Critical attention to food in The Temple has focused almost exclusively on its symbolic significance: the Eucharist is famously evoked in the first ("The Altar") and last ("Love (III)") poems of the main section ("The Church") of the collection. Herbert criticism has dwelt on how his poetic meditations on bread and wine address conflicts between Laudian ceremonialists and Puritan reformers as expressed through ceremonial feasting and fasting, as well as how these poems approach theological problems surrounding the nature of the divine and the proper devotional spirit.22 While these concerns are indeed central in The Temple, I argue that the problem of feeding the hungry, which the structure of agricultural tithing and the mandate of hospitality brought to the rural parson's door, is an equally driving concern throughout the collection. Michael C. Schoenfeldt, one of the few critics to consider Herbert's concern with food in quotidian rather than ceremonial or theological terms, perceives Herbert's interest in eating as primarily personal. He argues that Herbert turns to diet as a means of "authoriz[ing] individuality": making choices about what to eat, Schoenfeldt posits, is a way of asserting independence, marking oneself as more than "the product of sociocultural discourses, institutions, and practices."23 Under this model, Herbert's dietary restriction and his writing of devotional poetry are solitary endeavors of self-construction with the goal of individuation. [End Page 95]
In contrast, I propose that the concern with eating that pervades The Temple aims to persuade readers to deny individuality in order to prioritize the larger social body on which they depend and which in turn depends on them. Paul's first letter to the Corinthians, to which the title of Herbert's volume alludes, declares that "your bodie is the Temple of the holy Ghost which is in you … and ye are not your owne."24 The Temple asks seventeenth-century readers to apply this principle to every moment of eating, seeking not to fill their own stomachs but to nourish the body of believers as a whole. My approach to The Temple draws on the growing interest in early modern scholarship on the connections between eating, sociality, and literary production, such as David B. Goldstein and Amy L. Tigner's studies of early modern food politics, Wendy Wall's research on recipe books, and Joan Fitzpatrick's work on food in Shakespeare.25 Turning to Herbert, who has largely been absent from these discussions, allows us to think about the relationship between diet, community formation, and lyric form. For Herbert, lyric served as a means of achieving stability in the face of dearth through quite literally reshaping the social body. His formal experiments aim to draw his readers to participate in a program of dietary austerity, which he hopes will restore harmony to his community.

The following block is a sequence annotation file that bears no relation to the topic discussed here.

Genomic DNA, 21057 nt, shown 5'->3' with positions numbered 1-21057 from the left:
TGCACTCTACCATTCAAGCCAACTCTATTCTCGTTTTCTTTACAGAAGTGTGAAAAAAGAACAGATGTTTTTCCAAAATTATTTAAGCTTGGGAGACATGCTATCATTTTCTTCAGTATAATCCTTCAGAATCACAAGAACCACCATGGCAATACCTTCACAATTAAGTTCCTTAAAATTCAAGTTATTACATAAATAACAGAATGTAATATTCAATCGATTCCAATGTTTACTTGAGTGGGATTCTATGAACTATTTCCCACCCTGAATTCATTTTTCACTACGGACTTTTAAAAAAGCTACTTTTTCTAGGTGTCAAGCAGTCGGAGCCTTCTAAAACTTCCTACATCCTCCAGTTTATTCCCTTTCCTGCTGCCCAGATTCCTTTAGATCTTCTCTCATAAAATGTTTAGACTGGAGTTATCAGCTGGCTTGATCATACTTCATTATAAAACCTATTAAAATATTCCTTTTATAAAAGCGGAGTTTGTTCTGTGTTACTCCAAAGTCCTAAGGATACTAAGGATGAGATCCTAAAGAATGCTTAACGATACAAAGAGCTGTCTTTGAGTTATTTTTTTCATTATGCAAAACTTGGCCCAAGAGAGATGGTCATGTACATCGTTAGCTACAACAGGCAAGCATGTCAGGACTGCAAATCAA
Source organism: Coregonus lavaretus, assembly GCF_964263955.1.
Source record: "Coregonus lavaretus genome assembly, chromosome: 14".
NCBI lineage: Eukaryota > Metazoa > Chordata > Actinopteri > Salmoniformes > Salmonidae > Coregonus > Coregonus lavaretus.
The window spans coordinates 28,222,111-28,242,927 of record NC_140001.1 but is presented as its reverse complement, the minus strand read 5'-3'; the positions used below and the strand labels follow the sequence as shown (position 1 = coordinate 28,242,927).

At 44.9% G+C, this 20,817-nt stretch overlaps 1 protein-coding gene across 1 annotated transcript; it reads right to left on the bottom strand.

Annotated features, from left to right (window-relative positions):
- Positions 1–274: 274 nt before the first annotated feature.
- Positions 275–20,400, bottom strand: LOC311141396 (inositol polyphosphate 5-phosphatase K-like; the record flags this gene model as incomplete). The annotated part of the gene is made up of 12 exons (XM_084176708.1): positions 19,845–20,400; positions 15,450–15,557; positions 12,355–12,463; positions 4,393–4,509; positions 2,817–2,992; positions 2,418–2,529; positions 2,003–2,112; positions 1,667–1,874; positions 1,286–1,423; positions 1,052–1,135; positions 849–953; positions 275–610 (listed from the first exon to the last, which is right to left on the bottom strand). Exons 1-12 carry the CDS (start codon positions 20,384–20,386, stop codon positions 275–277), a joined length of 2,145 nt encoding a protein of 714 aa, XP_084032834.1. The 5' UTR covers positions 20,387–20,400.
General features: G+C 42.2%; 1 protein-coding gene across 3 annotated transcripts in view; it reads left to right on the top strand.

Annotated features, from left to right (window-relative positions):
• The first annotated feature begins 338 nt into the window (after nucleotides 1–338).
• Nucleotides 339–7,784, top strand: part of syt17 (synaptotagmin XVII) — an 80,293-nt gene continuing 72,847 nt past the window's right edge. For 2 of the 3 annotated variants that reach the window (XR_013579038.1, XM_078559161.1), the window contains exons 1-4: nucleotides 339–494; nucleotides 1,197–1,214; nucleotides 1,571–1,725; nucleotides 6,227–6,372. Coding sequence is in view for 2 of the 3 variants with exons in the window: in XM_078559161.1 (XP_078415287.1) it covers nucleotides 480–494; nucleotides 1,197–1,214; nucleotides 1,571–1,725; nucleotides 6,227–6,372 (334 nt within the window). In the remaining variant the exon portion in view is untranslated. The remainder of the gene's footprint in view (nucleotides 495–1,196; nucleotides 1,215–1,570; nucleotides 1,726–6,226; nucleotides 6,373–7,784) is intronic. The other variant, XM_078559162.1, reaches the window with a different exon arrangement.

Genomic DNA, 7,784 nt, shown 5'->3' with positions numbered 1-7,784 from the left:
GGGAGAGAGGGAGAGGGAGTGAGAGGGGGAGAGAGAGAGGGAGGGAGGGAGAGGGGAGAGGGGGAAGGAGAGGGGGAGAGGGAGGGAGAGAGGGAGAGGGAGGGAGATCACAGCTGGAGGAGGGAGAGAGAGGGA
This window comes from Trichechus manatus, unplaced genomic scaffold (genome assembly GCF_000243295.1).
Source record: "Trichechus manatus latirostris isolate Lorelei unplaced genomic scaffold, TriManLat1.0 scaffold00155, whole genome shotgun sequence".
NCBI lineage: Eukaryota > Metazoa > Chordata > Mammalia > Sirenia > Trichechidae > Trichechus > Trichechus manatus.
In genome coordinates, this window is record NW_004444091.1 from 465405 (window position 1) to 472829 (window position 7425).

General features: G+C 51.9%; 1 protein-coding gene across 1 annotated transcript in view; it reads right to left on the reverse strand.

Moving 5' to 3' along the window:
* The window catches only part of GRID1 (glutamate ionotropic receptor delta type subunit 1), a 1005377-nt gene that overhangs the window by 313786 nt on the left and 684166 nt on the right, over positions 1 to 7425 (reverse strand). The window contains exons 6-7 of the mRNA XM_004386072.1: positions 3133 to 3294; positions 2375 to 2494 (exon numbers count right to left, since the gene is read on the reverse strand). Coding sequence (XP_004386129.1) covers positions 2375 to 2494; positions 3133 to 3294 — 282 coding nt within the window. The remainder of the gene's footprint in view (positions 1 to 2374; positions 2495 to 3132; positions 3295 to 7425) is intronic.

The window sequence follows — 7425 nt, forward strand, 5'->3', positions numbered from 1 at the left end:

"Perirrhanterium," the primary poem in "The Church-porch" (the opening section of The Temple), indicates from its first stanza Herbert's understanding of poetry as a tool for social reform. The speaker tells the reader to "Hearken unto a Verser, who may chance / Ryme thee to good, and make a bait of pleasure," explaining that "A verse may finde him, who a sermon flies" (p. 50, lines 3–5). In describing his rhyme as "bait," the speaker depicts his poem as whetting readers' appetites through poetic pleasures. The notion that rhyme and meter have special power to influence behavior was put forward by many early modern literary theorists. George Puttenham, for example, in describing poetry's power to "reduc[e] the wild and beastly people into public societies and civility of life," stresses that the poet must make "the words and clauses of his meters … [as] well tunable to the ear as stirring to the mind," so that the ear may be "ravished with their current tune" as "the mind is with their sententiousness."26 Samuel Daniel identifies rhyme in particular as able to change behavior, "giv[ing] both to the ear an echo of a delightful report, and to the memory a deeper impression of what is delivered therein."27 "Perirrhanterium," the title of which is a form of "perirrhanterion," a ritual device used for sprinkling water to cleanse worshippers, prepares [End Page 96] readers to enter "The Church" section of The Temple by leading them through seventy-seven stanzas of maxims for behavioral reform. These precepts, transformed through "verse" and "Ryme" into pleasurable "bait," teach readers to control their impulses in relation to everything from drinking wine to managing money to the most literal context in which the appetite emerges: eating.